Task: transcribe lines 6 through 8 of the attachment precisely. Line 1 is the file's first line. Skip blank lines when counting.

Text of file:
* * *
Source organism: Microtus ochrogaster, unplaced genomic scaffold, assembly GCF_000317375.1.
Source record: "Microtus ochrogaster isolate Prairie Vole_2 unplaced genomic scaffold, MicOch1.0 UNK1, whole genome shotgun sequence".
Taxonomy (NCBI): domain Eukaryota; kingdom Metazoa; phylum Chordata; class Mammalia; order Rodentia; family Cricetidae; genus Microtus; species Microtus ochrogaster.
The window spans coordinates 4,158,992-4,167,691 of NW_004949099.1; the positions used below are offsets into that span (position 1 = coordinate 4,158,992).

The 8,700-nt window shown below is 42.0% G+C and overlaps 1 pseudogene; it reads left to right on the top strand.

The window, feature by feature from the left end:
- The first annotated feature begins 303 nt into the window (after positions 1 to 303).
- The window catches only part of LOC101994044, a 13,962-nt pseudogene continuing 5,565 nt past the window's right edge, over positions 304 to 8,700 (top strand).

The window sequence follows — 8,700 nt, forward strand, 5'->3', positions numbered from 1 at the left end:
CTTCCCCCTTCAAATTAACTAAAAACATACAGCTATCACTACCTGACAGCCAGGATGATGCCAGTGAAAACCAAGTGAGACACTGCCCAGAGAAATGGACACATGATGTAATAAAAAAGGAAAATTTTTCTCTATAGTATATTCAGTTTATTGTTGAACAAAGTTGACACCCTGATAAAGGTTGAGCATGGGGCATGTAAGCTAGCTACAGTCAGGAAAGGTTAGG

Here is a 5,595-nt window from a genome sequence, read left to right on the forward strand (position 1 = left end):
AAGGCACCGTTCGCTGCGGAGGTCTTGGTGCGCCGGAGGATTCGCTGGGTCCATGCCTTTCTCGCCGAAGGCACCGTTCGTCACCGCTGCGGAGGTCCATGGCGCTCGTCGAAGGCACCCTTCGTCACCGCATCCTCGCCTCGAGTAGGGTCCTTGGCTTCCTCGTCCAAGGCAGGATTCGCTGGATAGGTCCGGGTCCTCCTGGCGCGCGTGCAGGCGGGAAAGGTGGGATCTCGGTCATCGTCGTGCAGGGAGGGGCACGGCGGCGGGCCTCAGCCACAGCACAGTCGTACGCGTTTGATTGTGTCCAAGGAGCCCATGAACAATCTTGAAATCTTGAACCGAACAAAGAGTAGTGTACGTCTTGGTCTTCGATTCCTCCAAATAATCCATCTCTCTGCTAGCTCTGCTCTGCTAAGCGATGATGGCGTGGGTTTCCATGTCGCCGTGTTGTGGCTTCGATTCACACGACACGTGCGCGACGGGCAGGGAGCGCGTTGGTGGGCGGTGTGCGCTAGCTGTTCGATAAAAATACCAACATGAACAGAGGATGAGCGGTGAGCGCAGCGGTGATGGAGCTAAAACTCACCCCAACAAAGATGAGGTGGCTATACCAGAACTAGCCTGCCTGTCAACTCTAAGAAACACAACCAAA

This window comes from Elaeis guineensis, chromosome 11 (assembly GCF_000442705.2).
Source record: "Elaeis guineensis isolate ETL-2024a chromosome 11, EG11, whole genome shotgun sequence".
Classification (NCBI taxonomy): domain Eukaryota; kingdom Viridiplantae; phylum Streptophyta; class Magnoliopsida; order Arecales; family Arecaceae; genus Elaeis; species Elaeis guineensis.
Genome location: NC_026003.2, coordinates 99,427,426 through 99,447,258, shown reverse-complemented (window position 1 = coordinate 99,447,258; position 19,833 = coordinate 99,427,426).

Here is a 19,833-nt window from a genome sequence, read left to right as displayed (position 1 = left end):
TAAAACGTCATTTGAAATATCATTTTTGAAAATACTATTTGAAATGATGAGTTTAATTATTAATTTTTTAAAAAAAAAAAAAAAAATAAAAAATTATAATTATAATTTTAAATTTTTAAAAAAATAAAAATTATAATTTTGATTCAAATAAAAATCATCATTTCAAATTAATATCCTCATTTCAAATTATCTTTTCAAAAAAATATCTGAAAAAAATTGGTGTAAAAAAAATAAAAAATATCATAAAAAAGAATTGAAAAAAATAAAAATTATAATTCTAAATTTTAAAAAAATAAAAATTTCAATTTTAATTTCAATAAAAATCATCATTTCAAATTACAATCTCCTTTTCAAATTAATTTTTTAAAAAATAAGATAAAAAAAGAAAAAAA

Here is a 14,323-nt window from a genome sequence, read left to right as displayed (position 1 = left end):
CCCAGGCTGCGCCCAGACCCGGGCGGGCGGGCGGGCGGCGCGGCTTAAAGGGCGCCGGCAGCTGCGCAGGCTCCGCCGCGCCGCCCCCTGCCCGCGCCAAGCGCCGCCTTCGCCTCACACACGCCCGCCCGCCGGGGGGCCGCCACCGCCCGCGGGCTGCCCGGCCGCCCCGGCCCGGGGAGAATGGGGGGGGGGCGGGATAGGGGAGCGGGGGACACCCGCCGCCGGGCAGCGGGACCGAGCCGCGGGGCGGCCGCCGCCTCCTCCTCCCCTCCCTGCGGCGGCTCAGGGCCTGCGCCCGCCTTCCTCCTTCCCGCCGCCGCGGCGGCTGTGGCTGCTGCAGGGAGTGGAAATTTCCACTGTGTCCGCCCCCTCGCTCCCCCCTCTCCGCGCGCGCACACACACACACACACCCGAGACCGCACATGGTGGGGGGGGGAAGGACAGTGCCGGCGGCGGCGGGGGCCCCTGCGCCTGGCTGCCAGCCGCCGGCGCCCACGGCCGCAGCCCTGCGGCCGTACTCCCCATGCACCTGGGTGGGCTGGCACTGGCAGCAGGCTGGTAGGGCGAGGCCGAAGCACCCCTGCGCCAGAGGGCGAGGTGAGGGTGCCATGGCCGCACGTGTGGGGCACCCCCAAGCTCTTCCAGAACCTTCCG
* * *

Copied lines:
The window, feature by feature from the left end:
- The first annotated feature begins 303 nt into the window (after positions 1 to 303).
- The window catches only part of LOC101994044, a 13,962-nt pseudogene continuing 5,565 nt past the window's right edge, over positions 304 to 8,700 (top strand).